Instead, I can think of four very special gifts I have received, from my college days up until the recent past, that stand out in my memory – for longevity, meaningfulness, and practicality. Two were given to me by my mother, and the other two were given to me by my husband.

The coffee cup featured in My Dear Daughters: When I Am Dead and Gone, Please Keep These Things.

This winter scarf, designed to cover head and neck. It’s a bit ratty from use by now, but I still use this scarf on the bitterest of cold winter days. This was another present given to me by my mother for Christmas during my college days. Nothing beats it for keeping my head and neck warm and the rust color is a good one for me. Mom had a “gift” for getting just the right thing.

Next among my most treasured gifts is this Byzantine three-bar cross. My husband bought this for me at our church for the Christmas right before the Feast of the Epiphany on which our family was baptized into the Byzantine Catholic Church. In addition to its other religious significance, it symbolizes the journey into faith that my husband and I took together.

Lest all these choices seem to fall more on the sentimental side than the practical, here is the fourth gift: my KitchenAid. Yes, a kitchen appliance. It has been used to bake so many Christmas, birthday, and other desserts; it is one of those household appliances that has earned a place of honor for its years of faithful service filling an important role in our family life: the means for concocting delicious culinary creations. Some women want furs or jewelry; I wanted a KitchenAid.

Unfortunately, I was not able to take a picture of the KitchenAid for this article, because it is in the shop being repaired: after 25+ years of use, the motor gave out.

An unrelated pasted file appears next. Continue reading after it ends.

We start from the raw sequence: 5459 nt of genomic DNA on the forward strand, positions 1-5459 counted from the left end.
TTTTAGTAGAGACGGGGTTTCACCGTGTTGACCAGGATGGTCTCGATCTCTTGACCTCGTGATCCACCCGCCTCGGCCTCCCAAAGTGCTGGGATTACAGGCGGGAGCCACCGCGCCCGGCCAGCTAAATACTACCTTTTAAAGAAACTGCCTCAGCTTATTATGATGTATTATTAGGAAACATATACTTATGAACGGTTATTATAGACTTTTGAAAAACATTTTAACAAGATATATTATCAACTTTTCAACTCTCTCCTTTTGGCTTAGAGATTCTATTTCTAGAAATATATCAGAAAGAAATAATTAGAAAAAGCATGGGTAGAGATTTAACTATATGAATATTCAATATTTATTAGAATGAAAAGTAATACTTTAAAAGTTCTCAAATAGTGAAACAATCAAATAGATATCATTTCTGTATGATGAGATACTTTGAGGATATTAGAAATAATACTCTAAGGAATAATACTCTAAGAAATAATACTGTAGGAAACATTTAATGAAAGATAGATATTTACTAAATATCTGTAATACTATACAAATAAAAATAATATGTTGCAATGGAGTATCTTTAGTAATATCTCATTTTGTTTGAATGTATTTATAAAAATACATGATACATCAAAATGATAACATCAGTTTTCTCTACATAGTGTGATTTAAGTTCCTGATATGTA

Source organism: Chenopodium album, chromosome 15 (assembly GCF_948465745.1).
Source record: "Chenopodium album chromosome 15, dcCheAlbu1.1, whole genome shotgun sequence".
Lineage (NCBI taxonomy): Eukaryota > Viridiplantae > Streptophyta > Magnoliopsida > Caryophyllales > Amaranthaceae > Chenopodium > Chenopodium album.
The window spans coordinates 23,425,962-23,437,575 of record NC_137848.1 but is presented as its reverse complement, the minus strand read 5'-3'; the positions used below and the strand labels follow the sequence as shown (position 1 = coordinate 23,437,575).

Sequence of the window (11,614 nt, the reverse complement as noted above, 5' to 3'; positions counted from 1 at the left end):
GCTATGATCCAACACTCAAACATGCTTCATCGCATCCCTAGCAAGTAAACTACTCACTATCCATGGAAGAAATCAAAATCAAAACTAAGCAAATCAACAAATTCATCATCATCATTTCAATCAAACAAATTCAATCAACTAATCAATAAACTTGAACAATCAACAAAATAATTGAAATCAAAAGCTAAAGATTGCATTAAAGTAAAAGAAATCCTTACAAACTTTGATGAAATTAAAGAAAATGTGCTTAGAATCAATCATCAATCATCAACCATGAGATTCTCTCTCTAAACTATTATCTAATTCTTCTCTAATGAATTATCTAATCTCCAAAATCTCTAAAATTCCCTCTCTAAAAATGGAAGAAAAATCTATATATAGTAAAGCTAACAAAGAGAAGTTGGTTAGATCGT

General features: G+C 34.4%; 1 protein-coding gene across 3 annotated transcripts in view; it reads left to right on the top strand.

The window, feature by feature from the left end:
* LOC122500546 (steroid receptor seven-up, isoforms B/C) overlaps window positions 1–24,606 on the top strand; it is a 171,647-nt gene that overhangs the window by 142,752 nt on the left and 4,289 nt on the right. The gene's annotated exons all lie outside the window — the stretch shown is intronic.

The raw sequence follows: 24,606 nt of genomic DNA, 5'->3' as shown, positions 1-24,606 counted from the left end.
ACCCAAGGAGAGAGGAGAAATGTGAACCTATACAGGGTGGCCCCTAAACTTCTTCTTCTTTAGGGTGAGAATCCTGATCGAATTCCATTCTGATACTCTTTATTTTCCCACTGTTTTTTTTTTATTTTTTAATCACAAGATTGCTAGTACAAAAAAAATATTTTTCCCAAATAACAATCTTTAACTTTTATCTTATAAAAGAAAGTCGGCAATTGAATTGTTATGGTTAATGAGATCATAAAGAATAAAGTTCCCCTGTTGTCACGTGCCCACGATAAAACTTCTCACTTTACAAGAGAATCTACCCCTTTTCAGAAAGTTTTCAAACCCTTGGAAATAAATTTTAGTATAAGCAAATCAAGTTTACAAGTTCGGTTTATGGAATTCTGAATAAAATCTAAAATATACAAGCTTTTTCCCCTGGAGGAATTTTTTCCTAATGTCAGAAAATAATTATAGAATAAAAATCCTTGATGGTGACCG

Here's hoping the KitchenAid gets repaired in time for Christmas baking. I have kolaches to make!

(And if it doesn’t, those who may remember my one-beater wonder from Memory Monday: Fads and My Mom, don’t worry. My considerate husband bought me a new hand mixer for my birthday next week.)

Submitted for the 19th Edition of Smile for the Camera.

Tuesday, December 8, 2009

Now Here's a Really Happy Dance!

I'll tell you why I'm doing the Happy Dance tomorrow, for Wordy Wednesday.

Advent Calendar Day 4: Christmas Cards

Above is the Christmas card my family and I sent out last year.

My mother did send out Christmas cards, and we displayed the ones we received. The location might vary; one of the Christmas tree pictures for Advent Calendar Day 1 shows Christmas cards on our TV-radio-record player console. (The console was made of blond wood. Oops, whole 'nother subject...) Other years, Mom wanted to be more inventive and taped the cards around a doorway, but that did not work very well. The heavy cards did not stay up, no matter what kind of tape she used. I don’t believe I have any old Christmas cards; it seems that Mom threw them all out. I, on the other hand, hold on to almost all of them like a packrat. The ones from insurance agents might get tossed.

Most of the cards we received when I was a child just had signatures or a brief note, though a few had letters enclosed. These letters were not “Christmas letters,” just regular personal letters written specifically to the addressees and enclosed with the card. We considered it a big bonus when we got a letter along with the card, so that’s probably why I started writing longer and longer notes inside the Christmas cards I sent out.

Finally, it became so much of a chore to write all the different personalized notes that I started sending out “the Christmas letter.” I felt so guilty for sending the same letter out to everyone that I started adding personalized notes to the bottom. That was self-defeating.